P-glycoprotein inhibition of drug resistant cell lines by nanoparticles

Manu Smriti Singh, Alf Lamprecht*

*Corresponding author for this work

Research output: Contribution to journalArticlepeer-review


Several pharmaceutical excipients are known for their ability to interact with cell membrane lipids and reverse the phenomenon of multidrug resistance (MDR) in cancer. Interestingly, many excipients act as stabilizers and are key ingredients in a variety of nano-formulations. In this study, representatives of ionic and non-ionic excipients were used as surface active agents in nanoparticle (NP) formulations to utilize their MDR reversing potential. In-vitro assays were performed to elucidate particle-cell interaction and accumulation of P-glycoprotein (P-gp) substrates-rhodamine-123 and calcein AM, in highly drug resistant glioma cell lines. Chemosensitization achieved using NPs and their equivalent dose of free excipients was assessed with the co-administered anti-cancer drug doxorubicin. Among the excipients used, non-ionic surfactant, Cremophor® EL, and cationic surfactant, cetyltrimethylammonuium bromide (CTAB), demonstrated highest P-gp modulatory activity in both free solution form (up to 7-fold lower IC50) and as a formulation (up to 4.7-fold lower IC50) as compared to doxorubicin treatment alone. Solutol® HS15 and Tween® 80 exhibited considerable chemosensitization as free solution but not when incorporated into a formulation. Sodium dodecyl sulphate (SDS)- based nanocarriers resulted in slightly improved cytotoxicity. Overall, the results highlight and envisage the usage of excipient in nano-formulations in a bid to improve chemosensitization of drug resistant cancer cells towards anti-cancer drugs.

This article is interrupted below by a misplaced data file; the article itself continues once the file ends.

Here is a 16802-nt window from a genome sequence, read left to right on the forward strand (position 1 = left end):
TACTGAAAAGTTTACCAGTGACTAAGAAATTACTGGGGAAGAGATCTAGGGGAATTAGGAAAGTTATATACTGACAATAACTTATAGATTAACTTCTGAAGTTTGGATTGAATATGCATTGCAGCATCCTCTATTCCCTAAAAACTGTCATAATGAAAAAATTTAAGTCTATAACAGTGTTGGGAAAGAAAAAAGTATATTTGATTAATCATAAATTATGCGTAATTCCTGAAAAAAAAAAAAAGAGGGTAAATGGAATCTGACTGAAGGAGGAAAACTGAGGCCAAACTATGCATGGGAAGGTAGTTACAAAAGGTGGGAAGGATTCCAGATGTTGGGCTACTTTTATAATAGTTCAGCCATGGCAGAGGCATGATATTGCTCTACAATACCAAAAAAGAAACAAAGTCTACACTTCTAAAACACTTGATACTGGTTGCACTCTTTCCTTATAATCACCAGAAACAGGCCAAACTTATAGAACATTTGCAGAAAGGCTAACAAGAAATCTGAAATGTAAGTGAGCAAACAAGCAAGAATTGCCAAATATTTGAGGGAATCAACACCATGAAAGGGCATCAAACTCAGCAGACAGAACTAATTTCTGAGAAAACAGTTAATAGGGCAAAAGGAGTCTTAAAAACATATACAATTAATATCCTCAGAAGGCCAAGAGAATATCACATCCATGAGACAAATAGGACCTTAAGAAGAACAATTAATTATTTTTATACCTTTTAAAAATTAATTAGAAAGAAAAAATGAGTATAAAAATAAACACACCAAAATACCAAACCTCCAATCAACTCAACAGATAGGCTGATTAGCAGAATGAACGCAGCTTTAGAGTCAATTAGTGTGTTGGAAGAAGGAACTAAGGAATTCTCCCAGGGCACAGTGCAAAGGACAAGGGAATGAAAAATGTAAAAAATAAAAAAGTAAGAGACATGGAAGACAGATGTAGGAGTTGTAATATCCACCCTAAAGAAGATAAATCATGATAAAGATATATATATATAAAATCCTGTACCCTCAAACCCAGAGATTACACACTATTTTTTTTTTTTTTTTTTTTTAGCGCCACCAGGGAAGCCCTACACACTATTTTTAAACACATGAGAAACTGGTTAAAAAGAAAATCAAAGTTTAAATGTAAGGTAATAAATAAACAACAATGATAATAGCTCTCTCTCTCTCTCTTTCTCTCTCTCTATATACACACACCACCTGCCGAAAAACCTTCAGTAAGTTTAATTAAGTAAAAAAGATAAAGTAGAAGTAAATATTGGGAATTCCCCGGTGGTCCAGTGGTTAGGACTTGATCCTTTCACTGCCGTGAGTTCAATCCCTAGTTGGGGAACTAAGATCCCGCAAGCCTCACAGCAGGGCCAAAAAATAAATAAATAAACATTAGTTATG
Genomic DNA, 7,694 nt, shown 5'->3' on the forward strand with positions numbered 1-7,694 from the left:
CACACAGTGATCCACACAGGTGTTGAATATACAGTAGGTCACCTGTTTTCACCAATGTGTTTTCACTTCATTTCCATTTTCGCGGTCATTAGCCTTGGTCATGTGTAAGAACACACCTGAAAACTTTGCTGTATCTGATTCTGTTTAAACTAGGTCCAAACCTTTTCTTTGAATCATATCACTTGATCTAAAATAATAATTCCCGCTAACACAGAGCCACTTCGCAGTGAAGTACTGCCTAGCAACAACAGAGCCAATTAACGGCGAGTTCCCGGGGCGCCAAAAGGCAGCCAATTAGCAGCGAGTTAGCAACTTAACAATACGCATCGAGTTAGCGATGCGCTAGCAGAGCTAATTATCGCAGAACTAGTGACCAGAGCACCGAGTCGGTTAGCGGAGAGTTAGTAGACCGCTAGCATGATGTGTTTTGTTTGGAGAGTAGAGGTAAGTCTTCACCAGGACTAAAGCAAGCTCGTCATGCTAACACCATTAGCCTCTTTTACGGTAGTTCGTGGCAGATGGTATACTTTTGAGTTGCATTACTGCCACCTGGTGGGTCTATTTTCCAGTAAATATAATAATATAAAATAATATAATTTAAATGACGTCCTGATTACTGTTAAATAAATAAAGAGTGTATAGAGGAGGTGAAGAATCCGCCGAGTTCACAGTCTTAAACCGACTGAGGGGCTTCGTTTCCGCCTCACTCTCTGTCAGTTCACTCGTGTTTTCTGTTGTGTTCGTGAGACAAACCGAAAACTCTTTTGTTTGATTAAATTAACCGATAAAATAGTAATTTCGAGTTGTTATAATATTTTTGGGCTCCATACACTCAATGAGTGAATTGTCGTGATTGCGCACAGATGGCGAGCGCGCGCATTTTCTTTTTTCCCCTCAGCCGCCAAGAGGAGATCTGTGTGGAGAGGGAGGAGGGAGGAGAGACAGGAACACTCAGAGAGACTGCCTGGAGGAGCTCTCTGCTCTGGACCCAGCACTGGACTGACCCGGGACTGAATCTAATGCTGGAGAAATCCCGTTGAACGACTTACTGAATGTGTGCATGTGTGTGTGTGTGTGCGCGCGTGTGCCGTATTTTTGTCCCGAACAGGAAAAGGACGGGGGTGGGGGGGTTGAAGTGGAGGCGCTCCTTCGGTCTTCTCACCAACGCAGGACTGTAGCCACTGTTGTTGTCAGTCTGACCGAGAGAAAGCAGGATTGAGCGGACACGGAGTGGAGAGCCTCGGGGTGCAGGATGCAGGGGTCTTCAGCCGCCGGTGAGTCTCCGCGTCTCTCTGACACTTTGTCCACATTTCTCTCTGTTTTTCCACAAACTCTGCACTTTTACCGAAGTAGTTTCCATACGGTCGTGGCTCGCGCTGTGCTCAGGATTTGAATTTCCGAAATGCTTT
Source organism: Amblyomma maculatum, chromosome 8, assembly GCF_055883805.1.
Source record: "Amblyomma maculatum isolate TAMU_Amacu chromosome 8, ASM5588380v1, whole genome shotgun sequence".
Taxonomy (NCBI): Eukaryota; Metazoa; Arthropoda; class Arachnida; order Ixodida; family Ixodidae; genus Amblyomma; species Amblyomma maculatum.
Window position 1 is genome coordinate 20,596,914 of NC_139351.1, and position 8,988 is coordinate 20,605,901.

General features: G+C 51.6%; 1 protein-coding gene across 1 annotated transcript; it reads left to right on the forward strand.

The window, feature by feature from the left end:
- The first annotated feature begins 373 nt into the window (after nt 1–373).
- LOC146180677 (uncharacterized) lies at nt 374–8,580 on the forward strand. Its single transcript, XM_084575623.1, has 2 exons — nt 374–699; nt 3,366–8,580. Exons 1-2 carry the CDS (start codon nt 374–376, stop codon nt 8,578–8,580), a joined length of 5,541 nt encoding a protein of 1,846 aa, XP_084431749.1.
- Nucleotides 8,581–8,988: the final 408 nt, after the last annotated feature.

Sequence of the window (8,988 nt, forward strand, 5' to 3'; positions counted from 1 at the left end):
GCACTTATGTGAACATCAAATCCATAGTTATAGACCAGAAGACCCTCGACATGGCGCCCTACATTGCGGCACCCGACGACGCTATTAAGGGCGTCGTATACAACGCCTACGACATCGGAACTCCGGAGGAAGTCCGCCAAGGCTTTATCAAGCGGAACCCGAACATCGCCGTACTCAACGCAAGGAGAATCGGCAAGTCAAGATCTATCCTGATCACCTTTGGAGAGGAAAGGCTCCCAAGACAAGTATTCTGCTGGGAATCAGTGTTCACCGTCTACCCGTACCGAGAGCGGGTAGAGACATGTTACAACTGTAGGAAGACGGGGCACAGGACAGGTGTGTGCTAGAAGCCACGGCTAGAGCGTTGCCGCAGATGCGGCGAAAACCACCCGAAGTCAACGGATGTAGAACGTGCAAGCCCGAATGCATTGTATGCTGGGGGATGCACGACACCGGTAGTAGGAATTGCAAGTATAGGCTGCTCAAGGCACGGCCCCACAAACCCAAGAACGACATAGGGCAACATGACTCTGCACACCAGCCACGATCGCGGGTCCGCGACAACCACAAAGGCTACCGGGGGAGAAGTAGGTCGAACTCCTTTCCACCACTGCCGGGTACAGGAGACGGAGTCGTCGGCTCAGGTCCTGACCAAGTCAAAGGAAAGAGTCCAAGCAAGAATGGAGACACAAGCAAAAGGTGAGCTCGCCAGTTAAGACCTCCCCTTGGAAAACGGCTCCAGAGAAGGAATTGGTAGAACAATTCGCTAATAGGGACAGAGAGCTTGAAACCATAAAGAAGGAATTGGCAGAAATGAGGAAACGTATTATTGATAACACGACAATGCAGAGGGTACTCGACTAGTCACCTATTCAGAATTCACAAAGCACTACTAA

Original languageEnglish
Pages (from-to)325-331
Number of pages7
JournalDrug Development and Industrial Pharmacy
Issue number2
StatePublished - 1 Jan 2016
Externally publishedYes


  • Cancer
  • Glioblastoma
  • MDR
  • Nanoparticle
  • Surfactants


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